AMD's tier one partners sing homage to Barcelona
It's history, perched on a fence
Analysis Vendors, vendors everywhere: Yep, all the major players turned up in Barcelona at the EMEA launch of AMD's so-called "native" quad-core Opteron processor chip. Well okay, nearly all.
Perhaps significantly, Microsoft was missing from the European arm of the jamboree that some observers have described as an incredibly important, make-or-break launch for AMD as it scrambles to pull back market share in the $40bn a year x86 tug of war with Intel.
But there were plenty of other tech giants present flexing their marketing muscles and touting a combined total of some 50 new products expected to flood the market over the coming week.
IBM, Dell, HP, Acer, Fujitsu Siemens Computers, Novell, Sun and VMWare were all heavily preoccupied with fostering their relationship with Intel's bitterest rival.
Unsurprisingly, most remained securely on the fence, choosing their words carefully as they trumpeted what they saw as the positive aspects of the Opteron chip.
Skipping the fact that AMD has launched the chip that was originally code-named Barcelona six months late and at only 2Ghz performance, many of the firm's first tier partners instead sang the praises of virtualisation, energy efficiency and something the chipmaker dubbed as "investment protection".
Dell bigged up AMD's latest chip offering by confirming that it will release what it claimed will be the industry's first two-socket 2U virtualisation-optimised server in an exclusive platform partnership with the chipmaker.
El Reg asked Dell's EMEA servers and solutions director Eric Velfre how its relationship with AMD compared to Intel?
He said: "Competition is a good thing... But I think we've made a clear point here that right now AMD offers the platform of choice for us."
Strong stuff indeed.
Getting Dell's sales team, which has undoubtedly been grappling with the computer maker's recent decision to indirectly flog its PCs via the channel, to determine the benefits of Intel and the benefits of AMD is a constant focus, said Velfre.
Re: A Bright New Day, Tomorrow?
I do hope you are referring to the x86 platform here? The big boys have been addressing this issue for a LONG time. Probably the best known example is Sun's Niagara chip, an 8 core, 32 thread SPARC proc with 4 memory controllers. This chip rocked on data shoving, multi-threaded applications such as web serving. A significant reason for this is the large memory bandwidth.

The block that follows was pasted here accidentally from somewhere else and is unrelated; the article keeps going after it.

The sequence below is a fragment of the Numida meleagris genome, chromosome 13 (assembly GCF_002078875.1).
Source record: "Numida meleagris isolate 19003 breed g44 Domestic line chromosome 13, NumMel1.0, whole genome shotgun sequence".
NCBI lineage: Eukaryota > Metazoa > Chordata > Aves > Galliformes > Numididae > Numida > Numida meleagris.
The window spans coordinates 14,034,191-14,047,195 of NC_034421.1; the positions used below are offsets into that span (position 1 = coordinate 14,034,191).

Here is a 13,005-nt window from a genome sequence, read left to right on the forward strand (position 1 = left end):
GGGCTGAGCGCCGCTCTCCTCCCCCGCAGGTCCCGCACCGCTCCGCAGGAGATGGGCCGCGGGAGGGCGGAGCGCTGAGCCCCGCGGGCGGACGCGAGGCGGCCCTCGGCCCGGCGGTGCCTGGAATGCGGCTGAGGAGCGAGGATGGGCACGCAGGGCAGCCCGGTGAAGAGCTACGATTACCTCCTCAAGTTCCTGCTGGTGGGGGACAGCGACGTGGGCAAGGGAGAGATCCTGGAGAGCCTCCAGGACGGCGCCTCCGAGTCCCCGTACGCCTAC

Anyway, my point isn't to start a SPARC vs. x86 war - they are two different worlds. I just wanted to point out that this problem really has been dealt with a long time ago, with a pretty good degree of success.
I am confused about the whole fbdimm thing they supposedly have some benefit of use but from the comments I have read almost everywhere they seem to be hot and expensive there is no way in hell either of those is good for a server they are price sensitive as hell and thermal loading is a big problem maybe AMD is not such a long shot.
Thanks for posting. I'm aware of the NUMA configurations and the AMD performance from recent postings on, IIRC, a Beowulf mailing list. Candidly my conflict arises from a need to develop on a platform that is accessible to others, who for lack of a better word, might be described as multimedia 'enthusiasts', who, I see, as much akin to gamers. Even if I were to look at a workstation box I still don't like what I see on the market today. Lastly, having come up from 286 boxes, I'm gun shy of implementing relatively, expensive hardware solutions to bottlenecks such as those exemplified by the history of the PC bus, the more so when there's no apparent, widely held consensus. I guess this is where the 'bleeding' part of being on the 'bleeding edge' comes in. Thanks again.